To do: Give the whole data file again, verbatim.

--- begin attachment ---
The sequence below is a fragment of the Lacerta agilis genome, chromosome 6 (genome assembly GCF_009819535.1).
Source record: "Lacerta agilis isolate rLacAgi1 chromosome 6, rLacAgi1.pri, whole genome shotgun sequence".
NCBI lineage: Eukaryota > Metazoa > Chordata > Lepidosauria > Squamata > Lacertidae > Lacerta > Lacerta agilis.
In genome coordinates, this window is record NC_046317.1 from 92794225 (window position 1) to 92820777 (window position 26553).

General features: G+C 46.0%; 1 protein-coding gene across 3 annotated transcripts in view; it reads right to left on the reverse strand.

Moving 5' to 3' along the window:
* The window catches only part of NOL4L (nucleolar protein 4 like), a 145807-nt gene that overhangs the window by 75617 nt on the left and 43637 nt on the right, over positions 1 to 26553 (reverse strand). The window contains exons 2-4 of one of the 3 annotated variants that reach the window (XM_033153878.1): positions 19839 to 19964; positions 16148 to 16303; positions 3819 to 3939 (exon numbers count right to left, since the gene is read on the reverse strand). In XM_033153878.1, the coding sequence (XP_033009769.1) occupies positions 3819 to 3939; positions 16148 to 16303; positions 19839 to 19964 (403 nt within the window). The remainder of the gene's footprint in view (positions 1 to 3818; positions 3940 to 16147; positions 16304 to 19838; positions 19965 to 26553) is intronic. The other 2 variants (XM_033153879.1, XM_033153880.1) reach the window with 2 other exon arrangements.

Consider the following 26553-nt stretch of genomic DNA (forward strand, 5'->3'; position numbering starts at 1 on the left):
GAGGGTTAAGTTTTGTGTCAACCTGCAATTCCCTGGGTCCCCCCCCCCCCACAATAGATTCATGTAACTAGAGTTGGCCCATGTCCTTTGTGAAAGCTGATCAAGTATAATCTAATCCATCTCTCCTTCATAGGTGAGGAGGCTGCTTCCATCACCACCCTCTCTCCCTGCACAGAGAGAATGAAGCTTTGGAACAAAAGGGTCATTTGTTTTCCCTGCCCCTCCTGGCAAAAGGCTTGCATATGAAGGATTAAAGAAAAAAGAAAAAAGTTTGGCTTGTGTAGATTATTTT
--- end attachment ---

The sequence below is a fragment of the Lacerta agilis genome, chromosome 6 (genome assembly GCF_009819535.1).
Source record: "Lacerta agilis isolate rLacAgi1 chromosome 6, rLacAgi1.pri, whole genome shotgun sequence".
NCBI lineage: Eukaryota > Metazoa > Chordata > Lepidosauria > Squamata > Lacertidae > Lacerta > Lacerta agilis.
In genome coordinates, this window is record NC_046317.1 from 92794225 (window position 1) to 92820777 (window position 26553).

General features: G+C 46.0%; 1 protein-coding gene across 3 annotated transcripts in view; it reads right to left on the reverse strand.

Moving 5' to 3' along the window:
* The window catches only part of NOL4L (nucleolar protein 4 like), a 145807-nt gene that overhangs the window by 75617 nt on the left and 43637 nt on the right, over positions 1 to 26553 (reverse strand). The window contains exons 2-4 of one of the 3 annotated variants that reach the window (XM_033153878.1): positions 19839 to 19964; positions 16148 to 16303; positions 3819 to 3939 (exon numbers count right to left, since the gene is read on the reverse strand). In XM_033153878.1, the coding sequence (XP_033009769.1) occupies positions 3819 to 3939; positions 16148 to 16303; positions 19839 to 19964 (403 nt within the window). The remainder of the gene's footprint in view (positions 1 to 3818; positions 3940 to 16147; positions 16304 to 19838; positions 19965 to 26553) is intronic. The other 2 variants (XM_033153879.1, XM_033153880.1) reach the window with 2 other exon arrangements.

Consider the following 26553-nt stretch of genomic DNA (forward strand, 5'->3'; position numbering starts at 1 on the left):
GAGGGTTAAGTTTTGTGTCAACCTGCAATTCCCTGGGTCCCCCCCCCCCCACAATAGATTCATGTAACTAGAGTTGGCCCATGTCCTTTGTGAAAGCTGATCAAGTATAATCTAATCCATCTCTCCTTCATAGGTGAGGAGGCTGCTTCCATCACCACCCTCTCTCCCTGCACAGAGAGAATGAAGCTTTGGAACAAAAGGGTCATTTGTTTTCCCTGCCCCTCCTGGCAAAAGGCTTGCATATGAAGGATTAAAGAAAAAAGAAAAAAGTTTGGCTTGTGTAGATTATTTT